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Publication numberUS4281860 A
Publication typeGrant
Application numberUS 06/061,355
Publication dateAug 4, 1981
Filing dateJul 27, 1979
Priority dateJul 27, 1979
Publication number06061355, 061355, US 4281860 A, US 4281860A, US-A-4281860, US4281860 A, US4281860A
InventorsKenneth F. Streit
Original AssigneeTechplastics, Inc.
Export CitationBiBTeX, EndNote, RefMan
External Links: USPTO, USPTO Assignment, Espacenet
Key coupled plastic conduits
US 4281860 A
Abstract
A plastic conduit section of the bell and spigot variety for protecting electrical and communications cable, featuring paired, parallel, ridged spigots or channeled spigots, slotted bells, and resilient tie rods or keys to join adjacent conduit sections together. Interrupted peripheral keyways and resilient keys are used to join adjacent conduit sections together. These conduit sections may be internally divided into smaller subcompartments. A circumferential gasket seals the joint between the spigot and the bell ends. Flanged end surfaces limit axial movement and deflection. Lipped ends index and seat adjacent conduit sections for subsequent joining.
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Claims(10)
I claim:
1. A connection for two conduit sections each of which is formed from a plurality of integrally formed plastic enclosing walls defining an elongated, open ended passageway therein, comprising: an integral bell portion at one end of one of said two conduit sections and an integral spigot portion at one end of the second conduit section with the outer transverse dimensions of the free end of said spigot portion corresponding to the inner transverse dimensions of said bell portion whereby said two conduit sections mate together; a peripheral, outward extending lip at the free end of said spigot portion, said lip having outer transverse dimensions generally equal to the inner transverse dimensions of the bell portion to support the free end of said bell portion and to index said spigot portion to the bell portion; a first peripheral flange at the spigot portion and adjacent to--but spaced apart from--said lip, said first flange having outer transverse dimensions generally corresponding to the inner transverse dimensions of the corresponding location in said bell portion; a second peripheral flange at the spigot portion adjacent to--but spaced apart from--said first flange, second second flange having outer transverse dimensions generally corresponding to the inner transverse dimensions of the corresponding location in said bell portion of, said first flange lying between said lip and said second flange, whereby said first flange, said second flange and said lip on said first conduit section cooperate with the bell portion on said second conduit section to align both conduit sections together;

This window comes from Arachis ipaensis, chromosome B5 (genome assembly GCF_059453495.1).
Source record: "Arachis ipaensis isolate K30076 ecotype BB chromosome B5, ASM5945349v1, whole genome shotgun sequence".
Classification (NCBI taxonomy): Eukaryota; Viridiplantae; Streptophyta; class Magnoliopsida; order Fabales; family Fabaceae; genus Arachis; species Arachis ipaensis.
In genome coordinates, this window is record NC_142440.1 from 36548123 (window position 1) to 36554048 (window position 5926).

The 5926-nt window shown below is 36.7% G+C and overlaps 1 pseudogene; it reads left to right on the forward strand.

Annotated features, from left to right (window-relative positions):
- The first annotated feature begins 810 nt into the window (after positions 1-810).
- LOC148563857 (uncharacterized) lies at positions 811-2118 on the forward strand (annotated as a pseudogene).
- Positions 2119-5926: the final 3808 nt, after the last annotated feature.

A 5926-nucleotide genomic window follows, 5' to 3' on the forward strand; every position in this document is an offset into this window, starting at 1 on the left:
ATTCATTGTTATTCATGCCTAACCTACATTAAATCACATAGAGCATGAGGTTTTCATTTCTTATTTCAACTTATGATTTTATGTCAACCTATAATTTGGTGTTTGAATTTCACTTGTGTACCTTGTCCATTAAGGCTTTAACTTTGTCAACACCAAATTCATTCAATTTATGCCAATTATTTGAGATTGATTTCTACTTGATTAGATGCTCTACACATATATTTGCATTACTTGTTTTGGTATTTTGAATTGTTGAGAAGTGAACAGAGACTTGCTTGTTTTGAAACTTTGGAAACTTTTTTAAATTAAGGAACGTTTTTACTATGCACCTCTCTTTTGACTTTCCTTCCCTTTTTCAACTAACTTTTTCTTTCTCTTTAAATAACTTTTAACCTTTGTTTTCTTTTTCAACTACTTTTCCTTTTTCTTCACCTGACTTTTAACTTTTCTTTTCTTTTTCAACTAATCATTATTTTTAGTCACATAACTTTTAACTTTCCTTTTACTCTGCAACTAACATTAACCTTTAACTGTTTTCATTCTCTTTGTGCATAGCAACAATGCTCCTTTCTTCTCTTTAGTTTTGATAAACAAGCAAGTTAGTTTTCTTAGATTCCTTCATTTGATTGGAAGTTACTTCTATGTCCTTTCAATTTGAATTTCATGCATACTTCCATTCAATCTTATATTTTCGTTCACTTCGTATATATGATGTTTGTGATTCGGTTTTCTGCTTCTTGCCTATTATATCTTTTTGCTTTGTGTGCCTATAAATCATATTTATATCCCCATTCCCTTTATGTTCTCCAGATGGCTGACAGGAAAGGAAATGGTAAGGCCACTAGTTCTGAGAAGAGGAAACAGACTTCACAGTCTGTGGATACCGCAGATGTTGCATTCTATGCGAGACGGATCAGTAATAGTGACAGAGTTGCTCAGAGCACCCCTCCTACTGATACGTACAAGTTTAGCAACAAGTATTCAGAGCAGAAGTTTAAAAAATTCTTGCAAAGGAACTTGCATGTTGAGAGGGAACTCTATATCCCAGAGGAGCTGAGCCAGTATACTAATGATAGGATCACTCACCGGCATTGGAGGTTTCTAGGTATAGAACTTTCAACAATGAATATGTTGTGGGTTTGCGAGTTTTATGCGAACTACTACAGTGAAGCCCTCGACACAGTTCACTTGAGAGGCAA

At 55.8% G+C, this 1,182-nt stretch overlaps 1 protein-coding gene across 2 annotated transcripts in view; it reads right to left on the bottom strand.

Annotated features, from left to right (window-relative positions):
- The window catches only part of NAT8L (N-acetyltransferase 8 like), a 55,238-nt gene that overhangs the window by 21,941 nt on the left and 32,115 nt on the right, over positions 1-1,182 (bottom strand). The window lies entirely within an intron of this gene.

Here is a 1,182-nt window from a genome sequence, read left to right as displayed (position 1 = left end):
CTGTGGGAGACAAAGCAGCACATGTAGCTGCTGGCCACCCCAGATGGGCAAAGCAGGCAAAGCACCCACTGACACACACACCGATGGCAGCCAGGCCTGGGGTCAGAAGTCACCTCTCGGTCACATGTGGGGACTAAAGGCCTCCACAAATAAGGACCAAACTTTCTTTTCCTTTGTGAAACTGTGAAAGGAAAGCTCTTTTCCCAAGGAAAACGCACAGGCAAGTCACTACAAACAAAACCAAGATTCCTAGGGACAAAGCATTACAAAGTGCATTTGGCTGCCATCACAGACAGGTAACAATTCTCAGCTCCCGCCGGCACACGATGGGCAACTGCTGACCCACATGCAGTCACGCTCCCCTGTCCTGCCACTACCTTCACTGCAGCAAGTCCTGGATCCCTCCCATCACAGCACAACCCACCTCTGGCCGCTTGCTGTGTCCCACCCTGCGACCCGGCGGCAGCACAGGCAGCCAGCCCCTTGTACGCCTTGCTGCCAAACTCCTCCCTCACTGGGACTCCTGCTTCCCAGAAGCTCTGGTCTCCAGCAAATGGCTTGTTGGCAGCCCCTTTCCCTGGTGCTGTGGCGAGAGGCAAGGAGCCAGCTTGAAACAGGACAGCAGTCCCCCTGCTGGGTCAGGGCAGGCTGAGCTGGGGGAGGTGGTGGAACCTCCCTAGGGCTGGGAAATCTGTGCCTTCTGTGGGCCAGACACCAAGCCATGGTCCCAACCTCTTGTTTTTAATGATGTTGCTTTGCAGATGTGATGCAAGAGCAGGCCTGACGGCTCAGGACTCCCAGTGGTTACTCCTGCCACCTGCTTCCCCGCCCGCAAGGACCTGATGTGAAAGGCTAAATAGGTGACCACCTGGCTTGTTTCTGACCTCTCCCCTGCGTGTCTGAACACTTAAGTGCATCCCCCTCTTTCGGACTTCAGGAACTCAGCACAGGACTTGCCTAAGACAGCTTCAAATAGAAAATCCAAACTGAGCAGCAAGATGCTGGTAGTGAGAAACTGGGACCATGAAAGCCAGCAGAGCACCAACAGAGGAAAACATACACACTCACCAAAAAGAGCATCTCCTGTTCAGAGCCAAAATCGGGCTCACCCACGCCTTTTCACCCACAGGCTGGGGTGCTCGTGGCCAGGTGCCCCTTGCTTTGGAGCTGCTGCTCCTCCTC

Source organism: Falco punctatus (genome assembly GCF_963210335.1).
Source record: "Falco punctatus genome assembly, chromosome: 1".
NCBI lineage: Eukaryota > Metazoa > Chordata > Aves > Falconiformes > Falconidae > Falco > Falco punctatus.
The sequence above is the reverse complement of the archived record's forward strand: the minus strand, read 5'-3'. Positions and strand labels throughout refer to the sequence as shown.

a gasket seated within the annulus defined by the adjacent sides of said first flange and said lip, said gasket being of a dimension relative to the outer transverse dimensions of said lip and said first flange to engage the inner surface of the bell portion thereby sealing the joint between the bell portion and the spigot portion of said two conduit sections; and
means for interlocking said one conduit section relative to said second conduit section including: retention means on the exterior surfaces of said spigot portion between said first and second flanges; a plurality of paired apertures in the bell portion adapted in position to be aligned with said retention means, said paired apertures and said retention means cooperating together to define a plurality of openings with ends defined by the paired apertures in said bell portion and with a mid-section defined by the exterior surfaces of said spigot portion; and a plurality of keys snugly extending through each of said paired apertures and into said retention means thereby mechanically joining said two conduit sections, said keys being formed from a generally straight length of resilient plastic material, the longitudinal axis of said keys--when inserted into the opening defined by said paired apertures and said retention means--being deformed so as to define a curved line segment, whereby said keys present a convex aspect relative to the longitudinal axis of said conduit sections in holding said conduit sections together.
2. The conduit section connection of claim 1, wherein said retention means includes said spigot portion with a plurality of arc-like channels having a base formed by said enclosing walls, having side walls defined by said first and second flanges, and having end faces inclined to and directed outwardly away from said base, said arc-like channels presenting a convex aspect relative to the longitudinal axis of said conduit, at least one of the paired apertures defining each of said openings having an interior edge portion between the exterior of said bell portion and the exterior of said spigot portion, said end faces being positioned relative to the interior of said bell portion to force a portion of the peripheral surface of said keys into engagement with the interior edges of said apertures,